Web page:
Scientific Electronic Library Online (Spanish)

2

La resistencia a múltiples fármacos: una amenaza para el control de la tuberculosis/ Multiple drug resistance: a threat for tuberculosis control

Cardoso, Ernesto Montoro
2004-07-01

Resumen en inglés Drug-resistant tuberculosis (TB) was reported soon after the introduction of streptomycin, although it did not receive major attention until recently. It was not considered a major issue in the industrialized world until outbreaks of multidrug-resistant TB (MDR-TB) were reported among HIV infected people. Administration of standard short-course chemotherapy (SSCC) with first-line drugs under directly observed therapy (DOT) is the cornerstone of modern TB control. Unfortun (mas) ately, data available on the treatment outcome of MDR-TB cases under routine programmatic conditions suggest that patients with MDR-TB respond poorly to SSCC with first-line drugs. Since 1994, the World Health Organization and the International Union Against Tuberculosis and Lung Disease (IUATLD) have conducted anti-TB drug resistance surveys through a network of subregional laboratories and researchers. Drug resistance was present in almost all settings surveyed, and prevalence varied widely across regions. High prevalence of MDR-TB is widespread in the Russian Federation and areas of the former Soviet Union (Estonia, Kazakhstan, Latvia, and Lithuania) as well as Israel, Liaoning and Henan Provinces in China, and Ecuador. The Global Project has surveyed areas representing over one third of notified TB cases. However, enormous gaps still exist in the most crucial areas. The most effective strategy to prevent the emergence of drug resistance is through implementation of the directly observed treatment short (DOTS) strategy. Effective implementation of the DOTS strategy saves lives through decreased TB transmission, decreased risk of emergence of drug- resistance, and decreased risk for individual TB patients of treatment failure, TB relapse, and death. The World Bank recognizes the DOTS strategy as one of the most cost-effective health interventions, and recommends that effective TB treatment be a part of the essential clinical services package available in primary health care settings. Governments are responsible for ensuring the provision of effective TB control through the DOTS strategy. WHO and its international partners have formed the DOTS-Plus Working Group, which is attempting to determine the best possible strategy to manage MDR-TB. One of the goals of DOTS-Plus is to increase access to expensive second-line anti-TB drugs for WHO-approved TB control programmes in low- and middle-income countries.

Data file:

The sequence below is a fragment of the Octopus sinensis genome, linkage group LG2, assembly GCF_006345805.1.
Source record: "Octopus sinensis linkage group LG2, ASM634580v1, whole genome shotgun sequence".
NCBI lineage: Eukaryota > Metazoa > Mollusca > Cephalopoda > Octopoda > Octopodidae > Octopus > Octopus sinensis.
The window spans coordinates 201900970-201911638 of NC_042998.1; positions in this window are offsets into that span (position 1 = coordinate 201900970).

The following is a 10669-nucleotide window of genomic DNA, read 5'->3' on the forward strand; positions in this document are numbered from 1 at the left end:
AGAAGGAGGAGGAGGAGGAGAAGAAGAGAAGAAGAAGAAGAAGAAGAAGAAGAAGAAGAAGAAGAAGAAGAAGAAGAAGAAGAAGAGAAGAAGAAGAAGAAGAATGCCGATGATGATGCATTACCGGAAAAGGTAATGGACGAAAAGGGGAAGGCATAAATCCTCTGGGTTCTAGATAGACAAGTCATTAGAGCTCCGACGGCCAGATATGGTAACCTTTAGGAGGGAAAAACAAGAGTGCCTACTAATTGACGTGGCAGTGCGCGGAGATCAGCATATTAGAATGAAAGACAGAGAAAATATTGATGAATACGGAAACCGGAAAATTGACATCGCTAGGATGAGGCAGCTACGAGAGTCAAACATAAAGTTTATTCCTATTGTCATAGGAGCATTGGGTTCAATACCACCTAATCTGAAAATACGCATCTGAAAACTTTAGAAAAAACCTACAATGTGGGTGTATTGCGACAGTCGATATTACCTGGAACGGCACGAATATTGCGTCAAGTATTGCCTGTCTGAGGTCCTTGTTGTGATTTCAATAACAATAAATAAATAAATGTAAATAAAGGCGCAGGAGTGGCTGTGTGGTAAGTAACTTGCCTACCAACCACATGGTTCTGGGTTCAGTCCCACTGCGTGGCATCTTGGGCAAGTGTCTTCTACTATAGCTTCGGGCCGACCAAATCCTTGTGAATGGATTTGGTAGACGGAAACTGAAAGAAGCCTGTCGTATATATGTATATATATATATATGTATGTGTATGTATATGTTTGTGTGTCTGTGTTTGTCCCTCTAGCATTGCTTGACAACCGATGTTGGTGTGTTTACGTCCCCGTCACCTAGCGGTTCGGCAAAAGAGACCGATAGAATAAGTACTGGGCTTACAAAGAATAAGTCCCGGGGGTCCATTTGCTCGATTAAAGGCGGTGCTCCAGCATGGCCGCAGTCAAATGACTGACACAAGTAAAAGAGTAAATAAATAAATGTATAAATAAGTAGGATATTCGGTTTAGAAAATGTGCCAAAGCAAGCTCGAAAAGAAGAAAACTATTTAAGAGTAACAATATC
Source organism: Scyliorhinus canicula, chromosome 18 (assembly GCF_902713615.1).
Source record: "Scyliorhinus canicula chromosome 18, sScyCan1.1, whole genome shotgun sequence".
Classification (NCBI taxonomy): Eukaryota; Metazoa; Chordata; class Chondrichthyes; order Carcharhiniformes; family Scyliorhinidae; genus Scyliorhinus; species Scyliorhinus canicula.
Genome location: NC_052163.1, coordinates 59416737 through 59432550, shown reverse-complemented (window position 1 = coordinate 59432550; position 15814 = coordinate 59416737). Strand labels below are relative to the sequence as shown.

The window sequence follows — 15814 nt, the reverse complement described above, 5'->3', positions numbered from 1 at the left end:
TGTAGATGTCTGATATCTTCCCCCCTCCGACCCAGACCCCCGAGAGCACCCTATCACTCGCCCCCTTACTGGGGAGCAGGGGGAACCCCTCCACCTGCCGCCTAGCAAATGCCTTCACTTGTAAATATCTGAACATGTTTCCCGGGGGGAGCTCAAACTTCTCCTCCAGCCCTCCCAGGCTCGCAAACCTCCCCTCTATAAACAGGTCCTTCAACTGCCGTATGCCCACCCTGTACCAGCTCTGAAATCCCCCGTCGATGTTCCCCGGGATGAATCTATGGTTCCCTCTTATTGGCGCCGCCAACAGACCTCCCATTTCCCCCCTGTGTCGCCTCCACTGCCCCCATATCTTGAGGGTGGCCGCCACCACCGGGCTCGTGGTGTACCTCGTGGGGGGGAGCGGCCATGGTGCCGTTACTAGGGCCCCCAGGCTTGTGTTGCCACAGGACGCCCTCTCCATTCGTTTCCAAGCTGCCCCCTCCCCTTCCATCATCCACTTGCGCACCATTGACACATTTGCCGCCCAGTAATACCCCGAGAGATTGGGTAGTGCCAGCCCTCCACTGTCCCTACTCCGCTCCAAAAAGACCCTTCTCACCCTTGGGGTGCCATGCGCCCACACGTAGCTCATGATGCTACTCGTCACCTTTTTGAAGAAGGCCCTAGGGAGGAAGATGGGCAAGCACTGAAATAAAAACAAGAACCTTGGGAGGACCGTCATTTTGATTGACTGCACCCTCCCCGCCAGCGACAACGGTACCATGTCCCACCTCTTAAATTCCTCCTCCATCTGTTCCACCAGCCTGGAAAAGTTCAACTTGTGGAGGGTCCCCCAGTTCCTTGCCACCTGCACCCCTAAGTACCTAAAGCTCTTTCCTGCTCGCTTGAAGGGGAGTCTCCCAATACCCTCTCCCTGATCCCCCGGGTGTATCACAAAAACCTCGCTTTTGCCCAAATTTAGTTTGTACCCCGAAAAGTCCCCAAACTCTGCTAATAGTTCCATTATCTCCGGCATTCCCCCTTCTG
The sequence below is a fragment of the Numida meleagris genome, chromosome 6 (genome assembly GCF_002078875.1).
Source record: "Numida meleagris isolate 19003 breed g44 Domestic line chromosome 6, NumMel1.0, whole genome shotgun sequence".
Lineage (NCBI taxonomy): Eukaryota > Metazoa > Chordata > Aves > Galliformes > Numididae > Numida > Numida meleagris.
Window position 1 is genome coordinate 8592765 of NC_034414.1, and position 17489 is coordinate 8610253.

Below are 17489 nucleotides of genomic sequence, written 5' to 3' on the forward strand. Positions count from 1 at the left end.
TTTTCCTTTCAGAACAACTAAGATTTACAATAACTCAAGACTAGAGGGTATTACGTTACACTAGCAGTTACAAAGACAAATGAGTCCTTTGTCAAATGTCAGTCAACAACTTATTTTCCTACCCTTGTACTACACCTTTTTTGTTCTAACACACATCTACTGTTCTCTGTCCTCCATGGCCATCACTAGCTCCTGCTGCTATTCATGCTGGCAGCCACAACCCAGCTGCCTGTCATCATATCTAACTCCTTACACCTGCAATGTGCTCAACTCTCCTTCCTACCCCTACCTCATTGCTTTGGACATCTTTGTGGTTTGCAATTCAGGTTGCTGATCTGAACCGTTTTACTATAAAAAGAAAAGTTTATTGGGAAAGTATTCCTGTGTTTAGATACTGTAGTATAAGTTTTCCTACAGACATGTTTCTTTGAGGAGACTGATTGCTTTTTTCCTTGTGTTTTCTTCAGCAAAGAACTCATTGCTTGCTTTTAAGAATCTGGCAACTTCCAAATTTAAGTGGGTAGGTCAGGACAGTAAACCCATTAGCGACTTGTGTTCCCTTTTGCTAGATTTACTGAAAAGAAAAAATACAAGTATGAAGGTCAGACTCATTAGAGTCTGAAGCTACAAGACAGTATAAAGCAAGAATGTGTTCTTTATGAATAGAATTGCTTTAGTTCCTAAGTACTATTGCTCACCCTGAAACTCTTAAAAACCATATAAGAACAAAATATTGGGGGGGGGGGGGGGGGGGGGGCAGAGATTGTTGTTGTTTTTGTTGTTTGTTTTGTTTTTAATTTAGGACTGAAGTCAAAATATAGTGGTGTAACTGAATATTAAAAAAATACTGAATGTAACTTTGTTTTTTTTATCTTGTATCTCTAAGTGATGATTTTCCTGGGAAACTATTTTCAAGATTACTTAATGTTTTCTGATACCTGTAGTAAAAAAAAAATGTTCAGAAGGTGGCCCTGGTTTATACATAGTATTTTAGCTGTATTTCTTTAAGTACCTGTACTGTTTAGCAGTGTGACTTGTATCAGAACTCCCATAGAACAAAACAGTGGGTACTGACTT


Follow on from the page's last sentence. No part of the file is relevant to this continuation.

Scientific Electronic Library Online (Spanish)